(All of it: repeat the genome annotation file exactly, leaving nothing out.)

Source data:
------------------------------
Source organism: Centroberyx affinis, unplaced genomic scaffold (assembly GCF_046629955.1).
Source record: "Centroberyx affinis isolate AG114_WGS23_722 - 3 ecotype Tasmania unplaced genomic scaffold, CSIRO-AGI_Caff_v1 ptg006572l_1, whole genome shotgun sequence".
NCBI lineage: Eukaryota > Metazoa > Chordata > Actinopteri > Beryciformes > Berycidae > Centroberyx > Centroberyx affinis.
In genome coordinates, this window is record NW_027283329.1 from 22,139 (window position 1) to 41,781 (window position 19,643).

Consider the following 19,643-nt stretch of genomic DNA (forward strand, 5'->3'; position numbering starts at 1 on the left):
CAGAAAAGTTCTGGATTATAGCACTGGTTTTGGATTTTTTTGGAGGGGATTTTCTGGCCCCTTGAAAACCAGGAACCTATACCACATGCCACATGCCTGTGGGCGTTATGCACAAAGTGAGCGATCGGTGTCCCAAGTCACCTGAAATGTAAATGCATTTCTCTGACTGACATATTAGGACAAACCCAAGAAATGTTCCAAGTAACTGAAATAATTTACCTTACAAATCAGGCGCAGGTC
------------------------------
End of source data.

Source organism: Centroberyx affinis, unplaced genomic scaffold (assembly GCF_046629955.1).
Source record: "Centroberyx affinis isolate AG114_WGS23_722 - 3 ecotype Tasmania unplaced genomic scaffold, CSIRO-AGI_Caff_v1 ptg006572l_1, whole genome shotgun sequence".
NCBI lineage: Eukaryota > Metazoa > Chordata > Actinopteri > Beryciformes > Berycidae > Centroberyx > Centroberyx affinis.
In genome coordinates, this window is record NW_027283329.1 from 22,139 (window position 1) to 41,781 (window position 19,643).

Consider the following 19,643-nt stretch of genomic DNA (forward strand, 5'->3'; position numbering starts at 1 on the left):
CAGAAAAGTTCTGGATTATAGCACTGGTTTTGGATTTTTTTGGAGGGGATTTTCTGGCCCCTTGAAAACCAGGAACCTATACCACATGCCACATGCCTGTGGGCGTTATGCACAAAGTGAGCGATCGGTGTCCCAAGTCACCTGAAATGTAAATGCATTTCTCTGACTGACATATTAGGACAAACCCAAGAAATGTTCCAAGTAACTGAAATAATTTACCTTACAAATCAGGCGCAGGTC